Mega Doctor News
By Karen Villarreal
RIO GRANDE VALLEY, Texas – Research and data show that early detection of conditions caused by the thyroid gland can be imperative, as those conditions can worsen slowly over time.
Doctors at UT Health RGV have been encouraging the Rio Grande Valley population – where rates of thyroid disease are high – to be vigilant and not put off diagnosis and treatment.
Area doctors say that, for the Rio Grande Valley and Texas as a whole, the number of thyroid-related cancers is cause for concern.
- Data from the American Cancer Society projects Texas will have the second-highest number of estimated new cases in 2022, with 3,490, behind California with 4,990.
- Data also projects Texas will have the third-highest number of estimated deaths from thyroid cancer this year, with 150, behind California’s 310 and Florida’s 160.
- In Hidalgo and Willacy counties, the invasive cancer incidence rate is 12 per 100,000, slightly higher than the Texas rate of 11.7 per 100,000.
- In Texas, the incidence rate for thyroid cancers differs by gender, with women at 17.5 percent, and men substantially lower at 6.3 percent. The rate for women in Cameron County was 18.6 percent, and 19 percent in Hidalgo County. Information on the rate for men in Cameron and Hidalgo counties was not available.
- In the McAllen-Edinburg-Mission Metropolitan Statistical Area, according to the Texas Cancer Registry, 74 of 93 new cases last year were women, with six expected deaths.
- The Brownsville-Harlingen MSA had 47 new cases, 75 percent of which were women, and two deaths.
DETECTION & TREATMENT
UT Health RGV’s Dr. Henry Reinhart – the only board-certified, fellowship-trained endocrine surgeon in the area – also is the only physician in the Mid- and Lower-Valley areas now treating certain thyroid conditions with radio frequency ablation, a new and leading edge treatment modality.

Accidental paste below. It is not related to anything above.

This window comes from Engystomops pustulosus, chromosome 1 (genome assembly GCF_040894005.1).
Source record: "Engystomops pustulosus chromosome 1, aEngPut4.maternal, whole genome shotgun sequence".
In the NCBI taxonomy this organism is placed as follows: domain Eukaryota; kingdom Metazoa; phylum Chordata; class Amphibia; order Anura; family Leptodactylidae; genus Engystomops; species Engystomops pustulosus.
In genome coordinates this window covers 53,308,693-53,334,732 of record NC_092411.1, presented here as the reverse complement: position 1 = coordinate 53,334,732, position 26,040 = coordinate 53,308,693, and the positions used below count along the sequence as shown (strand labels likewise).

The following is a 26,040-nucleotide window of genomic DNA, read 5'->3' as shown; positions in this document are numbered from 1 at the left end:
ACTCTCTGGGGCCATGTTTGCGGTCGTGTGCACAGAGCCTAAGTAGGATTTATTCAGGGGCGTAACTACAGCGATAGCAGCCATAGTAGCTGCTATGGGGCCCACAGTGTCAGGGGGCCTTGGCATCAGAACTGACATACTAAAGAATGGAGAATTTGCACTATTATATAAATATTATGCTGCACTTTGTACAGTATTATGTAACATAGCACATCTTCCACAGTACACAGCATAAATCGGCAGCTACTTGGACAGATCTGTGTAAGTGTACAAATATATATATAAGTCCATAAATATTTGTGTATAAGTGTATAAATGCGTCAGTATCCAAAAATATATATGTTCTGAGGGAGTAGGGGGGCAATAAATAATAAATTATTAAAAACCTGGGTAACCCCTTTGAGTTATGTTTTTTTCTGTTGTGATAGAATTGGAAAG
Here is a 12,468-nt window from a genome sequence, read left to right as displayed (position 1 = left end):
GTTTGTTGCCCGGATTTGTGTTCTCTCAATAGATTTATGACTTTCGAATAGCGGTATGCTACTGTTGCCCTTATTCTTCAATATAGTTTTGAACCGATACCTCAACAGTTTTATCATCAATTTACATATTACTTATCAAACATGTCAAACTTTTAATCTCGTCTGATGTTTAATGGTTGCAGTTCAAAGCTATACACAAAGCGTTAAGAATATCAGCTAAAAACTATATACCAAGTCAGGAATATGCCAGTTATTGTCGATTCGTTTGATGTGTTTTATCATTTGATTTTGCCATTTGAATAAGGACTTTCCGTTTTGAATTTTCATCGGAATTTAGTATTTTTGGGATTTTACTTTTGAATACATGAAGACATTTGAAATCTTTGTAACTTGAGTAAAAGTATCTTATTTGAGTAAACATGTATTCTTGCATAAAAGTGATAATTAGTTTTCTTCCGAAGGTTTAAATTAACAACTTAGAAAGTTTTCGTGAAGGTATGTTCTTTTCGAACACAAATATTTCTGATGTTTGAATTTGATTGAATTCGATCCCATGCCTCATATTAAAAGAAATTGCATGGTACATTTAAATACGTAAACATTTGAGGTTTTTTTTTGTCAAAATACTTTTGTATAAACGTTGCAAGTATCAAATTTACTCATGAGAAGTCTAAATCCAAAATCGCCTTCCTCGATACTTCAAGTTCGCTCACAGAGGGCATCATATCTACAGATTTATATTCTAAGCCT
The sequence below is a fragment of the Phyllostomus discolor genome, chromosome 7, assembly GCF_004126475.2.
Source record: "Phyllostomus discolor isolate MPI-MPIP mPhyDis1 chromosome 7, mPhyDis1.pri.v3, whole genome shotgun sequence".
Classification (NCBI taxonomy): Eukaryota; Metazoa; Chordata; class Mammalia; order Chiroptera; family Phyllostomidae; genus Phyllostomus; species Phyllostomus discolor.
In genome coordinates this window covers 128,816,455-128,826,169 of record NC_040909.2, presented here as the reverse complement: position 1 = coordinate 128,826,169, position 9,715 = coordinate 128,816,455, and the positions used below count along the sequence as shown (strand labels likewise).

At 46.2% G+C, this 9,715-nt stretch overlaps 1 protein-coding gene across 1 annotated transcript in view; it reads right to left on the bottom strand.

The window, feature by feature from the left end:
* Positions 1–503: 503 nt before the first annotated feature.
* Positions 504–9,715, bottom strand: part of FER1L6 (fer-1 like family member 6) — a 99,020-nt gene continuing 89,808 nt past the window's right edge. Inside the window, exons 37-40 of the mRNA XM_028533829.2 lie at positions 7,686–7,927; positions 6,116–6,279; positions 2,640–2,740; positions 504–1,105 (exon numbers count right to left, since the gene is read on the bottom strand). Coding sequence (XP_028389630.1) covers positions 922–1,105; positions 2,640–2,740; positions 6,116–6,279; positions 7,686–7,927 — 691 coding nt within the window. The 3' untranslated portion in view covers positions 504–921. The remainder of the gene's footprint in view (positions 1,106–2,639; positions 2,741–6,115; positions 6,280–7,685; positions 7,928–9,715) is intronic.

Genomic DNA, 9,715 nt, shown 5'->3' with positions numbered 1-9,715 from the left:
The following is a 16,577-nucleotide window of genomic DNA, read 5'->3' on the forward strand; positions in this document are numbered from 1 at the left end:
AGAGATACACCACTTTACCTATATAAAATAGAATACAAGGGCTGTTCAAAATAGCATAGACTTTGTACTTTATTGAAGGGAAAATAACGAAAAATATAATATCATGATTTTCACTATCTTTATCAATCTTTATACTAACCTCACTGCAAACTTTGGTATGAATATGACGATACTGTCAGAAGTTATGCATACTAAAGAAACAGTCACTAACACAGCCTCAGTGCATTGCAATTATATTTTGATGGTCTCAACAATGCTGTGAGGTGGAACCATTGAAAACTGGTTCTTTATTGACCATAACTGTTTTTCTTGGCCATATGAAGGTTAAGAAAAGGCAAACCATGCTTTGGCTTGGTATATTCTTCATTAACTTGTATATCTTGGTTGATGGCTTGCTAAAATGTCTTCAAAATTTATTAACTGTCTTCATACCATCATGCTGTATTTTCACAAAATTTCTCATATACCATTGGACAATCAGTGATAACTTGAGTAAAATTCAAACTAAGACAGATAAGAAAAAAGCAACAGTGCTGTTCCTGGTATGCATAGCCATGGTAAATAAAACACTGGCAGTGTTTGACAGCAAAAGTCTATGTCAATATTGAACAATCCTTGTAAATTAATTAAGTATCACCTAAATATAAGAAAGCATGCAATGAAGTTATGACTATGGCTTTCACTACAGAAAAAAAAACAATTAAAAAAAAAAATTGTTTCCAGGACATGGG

Reinhart, MD, FACS, said he sees, on average, 40 patients a month at UT Health RGV for thyroid problems.
“The thyroid is a small, butterfly-shaped gland in the neck, and it regulates the production of hormones that are involved with body temperature, digestion and other body processes,” he said. “People may not realize the severity of the issue. Left untreated, thyroid disease can be devastating to the heart and other organs.”
When the thyroid gland is producing too much or too little hormone, the patient has hypo- or hyper-thyroid issues, which sometimes can be managed with medication.
The first line of detection of thyroid problems is a TSH test, which may be followed by a neck ultrasound.
Large nodules can also be present around the thyroid gland – both cancerous and benign – which can make it hard to swallow or breathe and can cause voice changes.
“If they do have a thyroid nodule, they may need a biopsy to identify if it’s cancerous,” Reinhart said.
Some patients require additional treatment, surgery, or simply want the nodules reduced for cosmetic reasons.
THE LEADING EDGE
Radio frequency ablation (RFA) is the fastest way to shrink large nodules without more invasive surgery, Reinhart said.
“Patients who don’t want – or can’t have – surgery may experience relief from their symptoms via RFA treatment,” he said.
During RFA, a needle is inserted, and radio waves generate heat to shrink the nodule, allowing the tissue around it to be carefully preserved.
Overall, thyroid surgery can be technically challenging, Reinhart said, but very rewarding.
“It takes a special set of hands,” he said. “I like that I can help people have a long, full life.”
In addition to Reinhart, UT Health RGV’s Dr. Rachel Giese, MD, specializes in diagnosing patients with thyroid issues using medical tools like ultrasound
Giese, an otolaryngologist (ENT) and head and neck cancer surgeon, said ultrasound of the thyroid gland helps them identify and biopsy nodules.
“Many patients have thyroid nodules and never realize it. In most cases that is fine because most thyroid nodules are not cancerous,” she said.
“As a specialist, I like having a thyroid ultrasound in office because I can examine the patient myself. And ultrasound images help us show patients their own nodules,” she said. “Pictures make things clearer than an explanation alone.”